Employers may require an employee who uses more than three consecutive days of sick and safe leave to provide “reasonable documentation” to verify that the leave was used for appropriate reasons. Employers should consider the Family and Medical Leave Act, the Americans with Disabilities Act, and the Genetic Information and Nondiscrimination Act, as applicable, when an employee requests use of sick and safe leave for the employee’s or employee’s family member’s medical condition.
If an employee begins working outside the County for the same employer, the employer must permit the employee to use the sick and safe leave that was earned while the employee performed work in the County.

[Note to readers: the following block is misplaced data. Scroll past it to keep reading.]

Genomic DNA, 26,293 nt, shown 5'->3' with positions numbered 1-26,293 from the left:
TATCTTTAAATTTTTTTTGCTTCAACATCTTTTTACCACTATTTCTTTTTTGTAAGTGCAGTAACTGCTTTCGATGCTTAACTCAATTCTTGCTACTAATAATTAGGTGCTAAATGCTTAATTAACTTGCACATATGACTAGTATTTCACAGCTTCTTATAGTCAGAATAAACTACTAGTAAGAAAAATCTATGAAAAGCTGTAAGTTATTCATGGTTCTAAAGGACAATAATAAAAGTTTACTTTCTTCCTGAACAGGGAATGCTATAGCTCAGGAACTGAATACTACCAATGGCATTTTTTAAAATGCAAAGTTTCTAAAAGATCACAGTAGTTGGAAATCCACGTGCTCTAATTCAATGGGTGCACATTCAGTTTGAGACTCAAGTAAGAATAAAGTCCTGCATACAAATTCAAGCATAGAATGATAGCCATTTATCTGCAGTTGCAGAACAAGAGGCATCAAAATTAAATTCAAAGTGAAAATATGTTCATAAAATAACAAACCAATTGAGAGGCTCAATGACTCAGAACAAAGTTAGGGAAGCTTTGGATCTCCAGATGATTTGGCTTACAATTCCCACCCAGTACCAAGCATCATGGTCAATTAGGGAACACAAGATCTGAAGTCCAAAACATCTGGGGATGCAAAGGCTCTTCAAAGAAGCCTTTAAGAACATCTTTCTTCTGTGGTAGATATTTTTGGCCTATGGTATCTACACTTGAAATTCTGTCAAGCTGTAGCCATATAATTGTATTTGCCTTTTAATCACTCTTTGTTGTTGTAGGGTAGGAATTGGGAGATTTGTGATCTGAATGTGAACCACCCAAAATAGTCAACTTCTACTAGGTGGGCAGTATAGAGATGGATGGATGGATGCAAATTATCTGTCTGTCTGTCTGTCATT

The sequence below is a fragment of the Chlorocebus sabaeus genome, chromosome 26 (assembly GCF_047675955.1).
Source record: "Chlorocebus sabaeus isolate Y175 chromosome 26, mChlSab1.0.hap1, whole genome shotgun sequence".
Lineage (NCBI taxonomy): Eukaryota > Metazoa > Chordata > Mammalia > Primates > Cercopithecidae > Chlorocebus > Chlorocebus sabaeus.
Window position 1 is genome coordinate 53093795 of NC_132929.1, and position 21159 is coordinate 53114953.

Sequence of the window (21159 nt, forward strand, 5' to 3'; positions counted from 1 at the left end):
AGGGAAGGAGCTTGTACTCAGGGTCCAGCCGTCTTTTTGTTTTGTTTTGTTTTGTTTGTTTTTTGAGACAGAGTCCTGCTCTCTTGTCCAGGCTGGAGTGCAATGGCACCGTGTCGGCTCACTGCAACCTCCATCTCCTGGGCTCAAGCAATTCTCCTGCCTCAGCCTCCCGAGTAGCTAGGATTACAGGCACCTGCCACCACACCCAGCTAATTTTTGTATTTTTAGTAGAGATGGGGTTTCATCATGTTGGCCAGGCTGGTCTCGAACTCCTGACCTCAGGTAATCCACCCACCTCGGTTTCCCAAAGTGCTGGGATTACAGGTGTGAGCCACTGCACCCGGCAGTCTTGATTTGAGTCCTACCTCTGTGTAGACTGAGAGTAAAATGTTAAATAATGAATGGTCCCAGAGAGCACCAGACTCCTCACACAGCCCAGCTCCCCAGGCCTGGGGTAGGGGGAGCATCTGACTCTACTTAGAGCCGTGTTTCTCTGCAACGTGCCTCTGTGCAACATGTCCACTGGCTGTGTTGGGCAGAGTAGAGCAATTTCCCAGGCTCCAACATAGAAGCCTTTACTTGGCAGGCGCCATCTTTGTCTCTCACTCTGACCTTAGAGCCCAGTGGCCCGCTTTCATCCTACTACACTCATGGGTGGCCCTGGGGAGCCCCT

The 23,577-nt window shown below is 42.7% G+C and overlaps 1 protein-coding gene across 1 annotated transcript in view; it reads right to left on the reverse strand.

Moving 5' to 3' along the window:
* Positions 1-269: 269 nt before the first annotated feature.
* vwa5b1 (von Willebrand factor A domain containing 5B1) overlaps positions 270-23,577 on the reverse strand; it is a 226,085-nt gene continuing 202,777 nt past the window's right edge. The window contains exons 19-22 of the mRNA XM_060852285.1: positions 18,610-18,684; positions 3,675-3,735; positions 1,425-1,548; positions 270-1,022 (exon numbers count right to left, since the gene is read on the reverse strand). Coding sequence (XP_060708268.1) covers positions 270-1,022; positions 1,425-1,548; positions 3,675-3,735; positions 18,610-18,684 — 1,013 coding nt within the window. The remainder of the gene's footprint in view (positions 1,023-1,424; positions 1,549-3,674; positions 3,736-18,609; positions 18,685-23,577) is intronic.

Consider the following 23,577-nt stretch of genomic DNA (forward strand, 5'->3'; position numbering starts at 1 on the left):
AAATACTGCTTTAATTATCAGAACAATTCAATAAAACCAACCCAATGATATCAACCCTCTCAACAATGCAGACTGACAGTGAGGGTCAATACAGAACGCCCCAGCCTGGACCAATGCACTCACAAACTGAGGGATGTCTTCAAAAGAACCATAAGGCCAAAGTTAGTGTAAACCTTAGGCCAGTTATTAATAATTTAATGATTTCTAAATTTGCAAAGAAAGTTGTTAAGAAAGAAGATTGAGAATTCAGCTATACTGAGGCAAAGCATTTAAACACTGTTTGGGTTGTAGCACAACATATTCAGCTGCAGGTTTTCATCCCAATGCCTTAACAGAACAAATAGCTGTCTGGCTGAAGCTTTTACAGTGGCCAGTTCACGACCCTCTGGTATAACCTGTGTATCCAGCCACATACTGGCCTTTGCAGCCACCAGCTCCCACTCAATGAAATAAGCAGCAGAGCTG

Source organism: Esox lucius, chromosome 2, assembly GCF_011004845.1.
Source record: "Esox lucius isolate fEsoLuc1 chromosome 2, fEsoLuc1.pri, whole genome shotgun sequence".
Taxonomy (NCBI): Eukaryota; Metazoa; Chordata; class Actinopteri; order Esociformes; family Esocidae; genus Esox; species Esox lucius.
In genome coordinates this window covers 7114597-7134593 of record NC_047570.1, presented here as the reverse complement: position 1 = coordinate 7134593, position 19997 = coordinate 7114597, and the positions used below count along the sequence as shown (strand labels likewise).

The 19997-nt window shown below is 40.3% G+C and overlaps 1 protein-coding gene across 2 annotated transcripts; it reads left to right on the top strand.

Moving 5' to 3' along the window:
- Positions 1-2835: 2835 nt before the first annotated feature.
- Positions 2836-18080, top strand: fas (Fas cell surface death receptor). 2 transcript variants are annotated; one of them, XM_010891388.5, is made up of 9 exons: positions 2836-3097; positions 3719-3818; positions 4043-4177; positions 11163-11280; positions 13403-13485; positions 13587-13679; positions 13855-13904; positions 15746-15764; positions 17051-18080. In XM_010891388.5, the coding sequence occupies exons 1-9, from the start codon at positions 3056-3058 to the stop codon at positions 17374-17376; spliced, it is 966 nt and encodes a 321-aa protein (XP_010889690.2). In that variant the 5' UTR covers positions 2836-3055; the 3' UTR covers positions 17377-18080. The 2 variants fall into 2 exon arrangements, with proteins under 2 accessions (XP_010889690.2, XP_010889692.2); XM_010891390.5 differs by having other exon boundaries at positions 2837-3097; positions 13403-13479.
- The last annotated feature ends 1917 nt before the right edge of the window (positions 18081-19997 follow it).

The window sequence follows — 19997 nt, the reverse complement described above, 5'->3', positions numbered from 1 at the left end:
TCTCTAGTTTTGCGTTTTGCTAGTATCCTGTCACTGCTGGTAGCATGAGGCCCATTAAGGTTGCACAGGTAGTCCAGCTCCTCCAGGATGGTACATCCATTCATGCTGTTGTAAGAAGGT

Employer Notice Requirements and Enforcement
Employers must notify employees of their sick and safe leave entitlement by posting a notice and include a notice in an employee handbook “or other written guidance distributed to all employees.”
The notice must include the following information:
- A statement of how sick/safe leave is accrued;
- The permitted uses of the sick/safe leave;
- A statement that retaliation is prohibited; and
- Information about an employee’s rights to file a complaint for violation of the Law.
Employers may not retaliate against an employee for reporting a violation of the Law or for accessing his or her rights under the Law.
Any employee who believes he or she did not receive sick and safe leave in violation of the Law may file a complaint with the OHR. If the OHR finds that a violation has occurred, it may order the payment of damages, equitable relief, or any other relief necessary to effectuate the purposes of the Law.